References Cited in the file of this patent UNITED STATES PATENTS 2,708,656 Fermi et a1 May 17, 1955 2,799,642 Hurwitz et al. July 16, 1957 2,810,689 Wigner et Ial Oct. 22, 1957 2,865,826 Stewart Dec. 23, 1958 OTHER REFERENCES Business Week, Sept. 1, 1945, page 63. Nucleonics, vol. 12, No. 7, pp. 43-47, July 1954.

US533560A 1955-09-12 1955-09-12 Reactor Expired - Lifetime US2990349A (en)

Priority Applications (1)

Application Number Priority Date Filing Date Title
US533560A US2990349A (en) 1955-09-12 1955-09-12 Reactor

Applications Claiming Priority (1)

Application Number Priority Date Filing Date Title
US533560A US2990349A (en) 1955-09-12 1955-09-12 Reactor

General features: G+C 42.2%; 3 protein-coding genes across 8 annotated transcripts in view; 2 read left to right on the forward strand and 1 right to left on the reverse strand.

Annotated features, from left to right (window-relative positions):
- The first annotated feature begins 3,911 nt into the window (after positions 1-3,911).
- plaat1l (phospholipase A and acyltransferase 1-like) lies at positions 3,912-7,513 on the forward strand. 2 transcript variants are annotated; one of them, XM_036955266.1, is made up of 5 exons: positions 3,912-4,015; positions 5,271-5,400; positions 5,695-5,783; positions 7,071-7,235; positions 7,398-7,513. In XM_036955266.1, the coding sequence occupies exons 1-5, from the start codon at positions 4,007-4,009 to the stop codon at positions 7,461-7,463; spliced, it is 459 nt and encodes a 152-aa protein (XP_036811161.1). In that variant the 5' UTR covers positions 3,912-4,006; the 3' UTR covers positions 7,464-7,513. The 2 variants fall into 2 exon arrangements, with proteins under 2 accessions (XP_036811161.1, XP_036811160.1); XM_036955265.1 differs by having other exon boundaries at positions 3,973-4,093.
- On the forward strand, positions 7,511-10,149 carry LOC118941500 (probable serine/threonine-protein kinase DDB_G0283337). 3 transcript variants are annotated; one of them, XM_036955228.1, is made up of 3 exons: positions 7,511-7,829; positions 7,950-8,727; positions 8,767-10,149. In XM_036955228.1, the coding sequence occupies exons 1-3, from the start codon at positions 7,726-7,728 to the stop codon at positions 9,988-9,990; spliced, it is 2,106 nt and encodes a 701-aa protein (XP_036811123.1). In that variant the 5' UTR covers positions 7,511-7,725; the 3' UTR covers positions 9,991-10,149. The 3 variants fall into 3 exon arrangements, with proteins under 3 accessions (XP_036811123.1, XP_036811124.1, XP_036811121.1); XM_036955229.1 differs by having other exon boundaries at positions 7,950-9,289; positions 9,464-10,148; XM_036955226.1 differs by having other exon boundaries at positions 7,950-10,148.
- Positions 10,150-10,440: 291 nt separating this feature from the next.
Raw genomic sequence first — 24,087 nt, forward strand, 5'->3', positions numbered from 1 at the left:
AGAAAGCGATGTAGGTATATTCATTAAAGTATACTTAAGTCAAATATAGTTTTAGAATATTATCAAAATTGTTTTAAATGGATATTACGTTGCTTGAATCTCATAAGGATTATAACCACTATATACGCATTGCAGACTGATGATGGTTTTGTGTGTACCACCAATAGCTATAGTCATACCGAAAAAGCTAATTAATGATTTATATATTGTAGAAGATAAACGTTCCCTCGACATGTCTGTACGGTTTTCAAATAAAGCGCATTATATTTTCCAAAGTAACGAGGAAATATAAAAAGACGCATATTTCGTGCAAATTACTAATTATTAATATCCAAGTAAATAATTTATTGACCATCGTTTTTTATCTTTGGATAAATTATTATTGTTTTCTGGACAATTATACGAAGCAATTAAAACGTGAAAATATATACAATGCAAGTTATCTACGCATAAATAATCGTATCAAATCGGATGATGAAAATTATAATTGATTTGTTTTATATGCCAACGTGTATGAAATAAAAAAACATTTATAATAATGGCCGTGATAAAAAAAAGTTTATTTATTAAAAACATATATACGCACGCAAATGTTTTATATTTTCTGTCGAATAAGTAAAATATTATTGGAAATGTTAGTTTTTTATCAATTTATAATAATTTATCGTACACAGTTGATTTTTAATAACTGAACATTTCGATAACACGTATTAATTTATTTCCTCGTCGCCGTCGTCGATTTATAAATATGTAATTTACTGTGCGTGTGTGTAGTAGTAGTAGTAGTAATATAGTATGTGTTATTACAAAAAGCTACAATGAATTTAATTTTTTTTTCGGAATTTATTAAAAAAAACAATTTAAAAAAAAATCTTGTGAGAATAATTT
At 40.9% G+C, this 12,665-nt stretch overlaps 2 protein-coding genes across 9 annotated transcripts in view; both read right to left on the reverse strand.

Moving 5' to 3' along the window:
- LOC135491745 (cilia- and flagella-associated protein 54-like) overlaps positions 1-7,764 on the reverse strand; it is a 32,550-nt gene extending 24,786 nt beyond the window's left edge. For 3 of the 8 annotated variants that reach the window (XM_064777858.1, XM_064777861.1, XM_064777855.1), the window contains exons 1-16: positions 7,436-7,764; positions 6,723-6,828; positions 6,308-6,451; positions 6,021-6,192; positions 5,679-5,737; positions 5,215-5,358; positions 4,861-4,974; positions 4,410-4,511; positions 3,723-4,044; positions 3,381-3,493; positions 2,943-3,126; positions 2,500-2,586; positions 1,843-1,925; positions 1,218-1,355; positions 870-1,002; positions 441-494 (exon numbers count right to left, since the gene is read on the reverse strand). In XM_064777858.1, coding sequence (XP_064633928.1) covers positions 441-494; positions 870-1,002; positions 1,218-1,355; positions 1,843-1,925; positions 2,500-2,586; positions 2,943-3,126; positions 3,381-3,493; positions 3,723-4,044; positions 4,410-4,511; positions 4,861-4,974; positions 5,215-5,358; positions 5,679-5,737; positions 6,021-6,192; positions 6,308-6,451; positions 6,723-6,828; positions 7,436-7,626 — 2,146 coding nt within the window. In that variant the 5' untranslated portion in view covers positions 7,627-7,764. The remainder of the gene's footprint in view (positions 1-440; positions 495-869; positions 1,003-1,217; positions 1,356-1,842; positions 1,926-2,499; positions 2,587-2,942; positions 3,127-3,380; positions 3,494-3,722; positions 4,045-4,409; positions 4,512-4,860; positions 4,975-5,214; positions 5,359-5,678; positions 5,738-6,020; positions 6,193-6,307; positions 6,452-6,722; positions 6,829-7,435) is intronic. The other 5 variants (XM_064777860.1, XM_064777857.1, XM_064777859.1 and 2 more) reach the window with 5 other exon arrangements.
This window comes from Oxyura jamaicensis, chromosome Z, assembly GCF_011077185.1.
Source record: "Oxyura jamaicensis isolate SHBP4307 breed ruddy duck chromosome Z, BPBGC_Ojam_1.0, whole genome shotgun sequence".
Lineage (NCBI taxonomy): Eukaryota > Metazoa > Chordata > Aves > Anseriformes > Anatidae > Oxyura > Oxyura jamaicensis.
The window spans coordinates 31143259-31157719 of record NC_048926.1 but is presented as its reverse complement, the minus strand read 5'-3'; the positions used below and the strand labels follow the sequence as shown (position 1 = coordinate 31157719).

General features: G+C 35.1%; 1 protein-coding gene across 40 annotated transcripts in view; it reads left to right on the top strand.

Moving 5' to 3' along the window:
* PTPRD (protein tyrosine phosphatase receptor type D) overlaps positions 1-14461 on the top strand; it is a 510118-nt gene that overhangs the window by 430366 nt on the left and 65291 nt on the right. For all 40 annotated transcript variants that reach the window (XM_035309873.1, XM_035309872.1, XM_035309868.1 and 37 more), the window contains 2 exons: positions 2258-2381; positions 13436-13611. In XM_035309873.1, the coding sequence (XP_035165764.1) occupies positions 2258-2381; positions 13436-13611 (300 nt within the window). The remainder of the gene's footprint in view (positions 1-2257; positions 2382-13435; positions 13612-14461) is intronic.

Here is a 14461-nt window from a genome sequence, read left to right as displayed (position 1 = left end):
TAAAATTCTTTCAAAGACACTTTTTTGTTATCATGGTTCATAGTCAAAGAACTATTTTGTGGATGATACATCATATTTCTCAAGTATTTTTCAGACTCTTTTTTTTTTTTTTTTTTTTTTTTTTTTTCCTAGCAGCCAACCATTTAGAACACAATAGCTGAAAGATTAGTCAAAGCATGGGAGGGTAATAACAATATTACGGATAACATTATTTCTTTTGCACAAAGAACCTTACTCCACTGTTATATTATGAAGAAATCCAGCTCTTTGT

Publications (1)

Publication Number Publication Date
US2990349A true US2990349A (en) 1961-06-27

Family

ID=24126498

Family Applications (1)

Application Number Title Priority Date Filing Date
US533560A Expired - Lifetime US2990349A (en) 1955-09-12 1955-09-12 Reactor

Country Status (1)

Country Link
US (1) US2990349A (en)

Cited By (38)

* Cited by examiner, † Cited by third party
Publication number Priority date Publication date Assignee Title
US3130130A (en) * 1957-12-13 1964-04-21 Gen Electric Co Ltd Core supporting arrangement for nuclear reactor
US3161571A (en) * 1960-11-21 1964-12-15 Joseph M Harrer Boiling-water nuclear reactor
US3212978A (en) * 1961-04-18 1965-10-19 Westinghouse Electric Corp Nuclear reactor core support structure
US3235465A (en) * 1961-05-16 1966-02-15 Atomic Power Dev Ass Inc Fuel element hold-down arrangement for nuclear reactors
US3235463A (en) * 1958-01-31 1966-02-15 Babcock & Wilcox Co Nuclear reactor